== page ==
• The turkey – Depending on the group and budget, a full sized turkey is probably unmanageable and unrealistic. Instead, try a thick cut turkey sandwich. For a fancier feel, get it cut fresh from the deli, or get something like Oscar Meyer Carving Board turkey. It will give the feel of sliced-from-the-bird meat without the hours of cooking. Buy a nice crusty bread and layer it up with all the fixings.
  • Rolls –  Nobody has time to make homemade rolls. Take a break and pop your preferred store bought brand into the oven.
  •  Gravy – Again, this will be better done store bought, because without a turkey being cooked in the oven, there will not be any drippings for the base. Luckily, gravy can be bought for about $2.50 a jar and local grocery stores.
  • Cranberry Sauce – Let’s be real, canned cranberry sauce is a classic and the way it jiggles on the plate is tons of fun, but if you are feeling adventurous this recipe promises to be quick and easy.
  • Pumpkin pie – The crowning glory of Thanksgiving dinner and also a deceptively easy recipe to make. For a twist on this time honored dessert try making individual pumpkin pies. To make 12 you will need 1 prepared pie crust, 2 eggs, 4 ounces of cream cheese (half a package), 1/4 cup of sugar, 1/2 can of pumpkin filling, 1 teaspoon of vanilla extract and 1 teaspoon of cinnamon.  Preheat the oven to 350 degrees F. Roll out10934602786_09a2e29546_o the pie crust and cut into mini circles that will fit into cupcake tins. Separate the white from one of the eggs, whisk it and then brush over the pie crusts. Put the yolk from the first egg in a bowl and beat with the remaining egg. Mix softened cream cheese, sugar, pumpkin, vanilla extract and the pumpkin pie spice into the eggs and keep mixing until the mixture is smooth. Spoon the filling into the little pies and bake until golden brown and the filling is firm. Finish with a little whip cream or ice cream and voila, little bitty cups of pumpkin goodness.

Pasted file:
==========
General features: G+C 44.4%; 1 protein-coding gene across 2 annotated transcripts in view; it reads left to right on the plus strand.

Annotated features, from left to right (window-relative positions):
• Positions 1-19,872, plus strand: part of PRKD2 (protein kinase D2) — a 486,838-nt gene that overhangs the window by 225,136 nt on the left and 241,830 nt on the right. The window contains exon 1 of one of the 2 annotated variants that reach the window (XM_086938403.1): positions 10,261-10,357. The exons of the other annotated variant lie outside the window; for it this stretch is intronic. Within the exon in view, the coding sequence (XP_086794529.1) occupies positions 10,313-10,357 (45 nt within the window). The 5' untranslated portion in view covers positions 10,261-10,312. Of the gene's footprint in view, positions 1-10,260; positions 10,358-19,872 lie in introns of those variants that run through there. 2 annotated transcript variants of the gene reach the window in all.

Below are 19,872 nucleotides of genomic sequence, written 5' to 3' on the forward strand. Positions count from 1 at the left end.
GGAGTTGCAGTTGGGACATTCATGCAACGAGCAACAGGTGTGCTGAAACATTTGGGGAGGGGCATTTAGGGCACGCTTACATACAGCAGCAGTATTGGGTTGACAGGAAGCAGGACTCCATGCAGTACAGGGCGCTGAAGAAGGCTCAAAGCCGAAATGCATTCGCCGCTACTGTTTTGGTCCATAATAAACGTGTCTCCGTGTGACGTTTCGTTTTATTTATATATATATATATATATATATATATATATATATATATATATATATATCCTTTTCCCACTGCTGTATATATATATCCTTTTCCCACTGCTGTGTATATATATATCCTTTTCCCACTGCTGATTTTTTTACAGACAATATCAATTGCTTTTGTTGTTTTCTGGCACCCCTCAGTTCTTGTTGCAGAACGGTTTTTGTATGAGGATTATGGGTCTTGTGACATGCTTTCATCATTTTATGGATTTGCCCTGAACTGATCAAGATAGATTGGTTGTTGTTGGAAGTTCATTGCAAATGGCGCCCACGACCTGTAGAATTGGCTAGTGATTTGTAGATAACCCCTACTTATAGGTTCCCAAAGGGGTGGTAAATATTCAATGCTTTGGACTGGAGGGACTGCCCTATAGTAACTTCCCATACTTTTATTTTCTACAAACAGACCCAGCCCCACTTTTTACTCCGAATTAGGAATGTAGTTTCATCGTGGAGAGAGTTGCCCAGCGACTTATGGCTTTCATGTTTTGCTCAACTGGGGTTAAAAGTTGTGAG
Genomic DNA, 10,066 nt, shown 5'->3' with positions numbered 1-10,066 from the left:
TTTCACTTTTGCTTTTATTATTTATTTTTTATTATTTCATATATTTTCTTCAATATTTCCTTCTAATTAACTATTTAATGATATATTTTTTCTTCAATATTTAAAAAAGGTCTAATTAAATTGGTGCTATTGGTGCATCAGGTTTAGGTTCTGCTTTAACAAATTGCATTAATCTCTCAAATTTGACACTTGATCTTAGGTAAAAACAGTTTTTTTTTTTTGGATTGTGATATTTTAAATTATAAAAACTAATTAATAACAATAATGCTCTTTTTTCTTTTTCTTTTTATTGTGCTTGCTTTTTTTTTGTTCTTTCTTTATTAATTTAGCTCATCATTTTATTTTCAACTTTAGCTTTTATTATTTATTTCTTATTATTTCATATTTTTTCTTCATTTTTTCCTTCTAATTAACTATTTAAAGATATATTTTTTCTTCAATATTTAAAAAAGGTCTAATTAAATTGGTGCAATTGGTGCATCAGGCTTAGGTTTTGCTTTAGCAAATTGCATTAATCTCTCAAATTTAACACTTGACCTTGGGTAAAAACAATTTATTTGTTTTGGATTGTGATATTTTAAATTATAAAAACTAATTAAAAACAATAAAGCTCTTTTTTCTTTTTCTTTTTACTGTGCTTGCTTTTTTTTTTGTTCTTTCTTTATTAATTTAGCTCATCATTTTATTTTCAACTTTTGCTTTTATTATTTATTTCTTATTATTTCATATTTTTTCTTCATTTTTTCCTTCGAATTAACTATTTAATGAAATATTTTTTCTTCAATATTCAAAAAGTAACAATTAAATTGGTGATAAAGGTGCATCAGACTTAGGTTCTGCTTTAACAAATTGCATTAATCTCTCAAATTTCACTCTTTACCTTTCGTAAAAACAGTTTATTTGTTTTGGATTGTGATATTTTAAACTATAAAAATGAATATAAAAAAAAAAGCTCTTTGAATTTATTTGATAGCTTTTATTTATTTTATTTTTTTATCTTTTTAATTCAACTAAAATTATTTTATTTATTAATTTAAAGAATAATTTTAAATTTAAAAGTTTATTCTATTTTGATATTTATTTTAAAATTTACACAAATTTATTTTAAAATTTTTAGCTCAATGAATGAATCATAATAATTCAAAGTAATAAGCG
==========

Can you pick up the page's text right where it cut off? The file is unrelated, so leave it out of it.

Feel free to round out the meal with a big green salad, and extra veggie sides, but these basics will get you a delectable dinner and the praise of all of your guests.

5 easy fall meals to make off campus

One of the struggles of living off campus is having to make food for yourself. It’s not as easy as going to the dining hall and having prepared food waiting. So for those looking to make some simple but still delicious easy fall meals, here are some.

Stovetop Mac & Cheese

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To me, nothing says “cold-weather comfort food” quite like mac & cheese. It’s super easy to make, but also delicious. Making it on the stove with good pasta and real cheese makes it so much better than Kraft mac & cheese. (Who knows what is in that powdered “cheese.”)